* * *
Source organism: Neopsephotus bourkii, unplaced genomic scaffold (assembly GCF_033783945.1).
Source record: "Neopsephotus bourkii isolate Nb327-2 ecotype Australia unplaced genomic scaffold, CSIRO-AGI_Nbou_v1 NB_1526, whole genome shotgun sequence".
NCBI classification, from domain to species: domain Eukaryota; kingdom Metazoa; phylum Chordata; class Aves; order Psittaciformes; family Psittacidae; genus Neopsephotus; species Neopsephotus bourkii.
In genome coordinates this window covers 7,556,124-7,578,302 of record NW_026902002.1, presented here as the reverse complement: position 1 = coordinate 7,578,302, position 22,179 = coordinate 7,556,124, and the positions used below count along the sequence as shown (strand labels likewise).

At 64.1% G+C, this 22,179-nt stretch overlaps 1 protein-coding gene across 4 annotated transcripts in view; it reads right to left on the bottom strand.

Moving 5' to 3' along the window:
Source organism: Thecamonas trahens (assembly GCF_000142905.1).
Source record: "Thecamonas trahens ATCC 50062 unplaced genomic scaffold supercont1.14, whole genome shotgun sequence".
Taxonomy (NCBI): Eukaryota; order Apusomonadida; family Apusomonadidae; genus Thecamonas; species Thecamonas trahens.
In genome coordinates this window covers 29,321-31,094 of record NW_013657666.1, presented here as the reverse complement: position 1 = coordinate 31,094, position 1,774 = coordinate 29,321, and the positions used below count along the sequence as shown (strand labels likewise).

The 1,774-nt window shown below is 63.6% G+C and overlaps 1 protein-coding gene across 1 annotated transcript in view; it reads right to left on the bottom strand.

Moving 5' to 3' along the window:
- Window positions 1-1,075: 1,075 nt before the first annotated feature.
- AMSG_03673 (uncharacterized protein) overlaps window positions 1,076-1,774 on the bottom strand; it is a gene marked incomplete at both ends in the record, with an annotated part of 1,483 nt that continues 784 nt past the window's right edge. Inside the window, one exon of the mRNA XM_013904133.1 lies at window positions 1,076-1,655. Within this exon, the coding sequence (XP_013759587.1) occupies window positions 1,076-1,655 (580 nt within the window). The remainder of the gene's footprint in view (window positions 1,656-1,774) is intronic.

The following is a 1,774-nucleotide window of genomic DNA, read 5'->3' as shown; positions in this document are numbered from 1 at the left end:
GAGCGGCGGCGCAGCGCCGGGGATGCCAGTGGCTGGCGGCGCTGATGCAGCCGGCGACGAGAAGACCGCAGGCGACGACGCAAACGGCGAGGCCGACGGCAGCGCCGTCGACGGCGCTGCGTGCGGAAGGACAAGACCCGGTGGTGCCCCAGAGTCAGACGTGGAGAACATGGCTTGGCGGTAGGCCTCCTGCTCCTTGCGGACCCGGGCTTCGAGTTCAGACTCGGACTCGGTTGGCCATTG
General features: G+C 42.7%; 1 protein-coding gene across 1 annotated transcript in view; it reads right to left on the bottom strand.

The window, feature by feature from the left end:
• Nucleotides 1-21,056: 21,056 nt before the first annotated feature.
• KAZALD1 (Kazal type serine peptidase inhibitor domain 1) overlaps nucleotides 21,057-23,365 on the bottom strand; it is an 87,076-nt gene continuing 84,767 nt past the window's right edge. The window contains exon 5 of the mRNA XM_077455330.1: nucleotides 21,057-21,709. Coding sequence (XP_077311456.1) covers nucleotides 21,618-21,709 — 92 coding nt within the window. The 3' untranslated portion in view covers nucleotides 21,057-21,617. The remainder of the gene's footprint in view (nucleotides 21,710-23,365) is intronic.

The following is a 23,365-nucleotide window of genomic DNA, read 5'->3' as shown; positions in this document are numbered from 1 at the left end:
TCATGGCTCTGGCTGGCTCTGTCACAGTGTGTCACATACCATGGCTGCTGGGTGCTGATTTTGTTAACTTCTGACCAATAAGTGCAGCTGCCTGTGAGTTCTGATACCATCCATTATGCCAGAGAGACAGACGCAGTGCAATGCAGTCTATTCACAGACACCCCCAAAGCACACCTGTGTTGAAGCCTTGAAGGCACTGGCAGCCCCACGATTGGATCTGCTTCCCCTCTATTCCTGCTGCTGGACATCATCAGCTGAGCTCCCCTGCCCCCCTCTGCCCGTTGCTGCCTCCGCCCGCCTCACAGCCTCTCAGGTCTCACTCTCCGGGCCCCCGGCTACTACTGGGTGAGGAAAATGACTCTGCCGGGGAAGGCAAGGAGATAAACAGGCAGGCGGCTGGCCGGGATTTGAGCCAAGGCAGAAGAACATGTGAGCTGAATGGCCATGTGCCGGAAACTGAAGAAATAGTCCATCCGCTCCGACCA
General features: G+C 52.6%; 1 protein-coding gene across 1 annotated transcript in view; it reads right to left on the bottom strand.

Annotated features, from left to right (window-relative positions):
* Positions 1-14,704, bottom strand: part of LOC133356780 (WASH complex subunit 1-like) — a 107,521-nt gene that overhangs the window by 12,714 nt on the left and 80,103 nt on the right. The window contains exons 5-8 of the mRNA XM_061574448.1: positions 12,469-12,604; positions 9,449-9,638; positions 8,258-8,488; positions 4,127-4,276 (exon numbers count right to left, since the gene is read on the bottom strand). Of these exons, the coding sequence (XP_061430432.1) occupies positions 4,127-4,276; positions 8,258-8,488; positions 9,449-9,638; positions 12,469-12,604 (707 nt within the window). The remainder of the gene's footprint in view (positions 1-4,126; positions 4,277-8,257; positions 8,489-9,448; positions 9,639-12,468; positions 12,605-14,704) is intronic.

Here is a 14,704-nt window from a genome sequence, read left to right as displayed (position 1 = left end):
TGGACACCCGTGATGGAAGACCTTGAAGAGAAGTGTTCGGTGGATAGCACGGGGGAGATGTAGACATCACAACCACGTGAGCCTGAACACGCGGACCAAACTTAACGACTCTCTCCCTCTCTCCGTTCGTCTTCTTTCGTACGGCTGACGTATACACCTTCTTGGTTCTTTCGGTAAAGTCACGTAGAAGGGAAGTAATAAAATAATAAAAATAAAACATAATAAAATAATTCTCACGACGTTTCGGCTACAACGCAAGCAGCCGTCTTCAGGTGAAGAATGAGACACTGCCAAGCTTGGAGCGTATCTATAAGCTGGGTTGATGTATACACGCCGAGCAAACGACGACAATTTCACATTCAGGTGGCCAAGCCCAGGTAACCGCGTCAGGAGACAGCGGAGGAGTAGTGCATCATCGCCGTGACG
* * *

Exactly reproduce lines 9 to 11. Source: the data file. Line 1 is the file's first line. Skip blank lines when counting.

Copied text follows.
Taxonomy (NCBI): Eukaryota; order Apusomonadida; family Apusomonadidae; genus Thecamonas; species Thecamonas trahens.
In genome coordinates this window covers 29,321-31,094 of record NW_013657666.1, presented here as the reverse complement: position 1 = coordinate 31,094, position 1,774 = coordinate 29,321, and the positions used below count along the sequence as shown (strand labels likewise).

The 1,774-nt window shown below is 63.6% G+C and overlaps 1 protein-coding gene across 1 annotated transcript in view; it reads right to left on the bottom strand.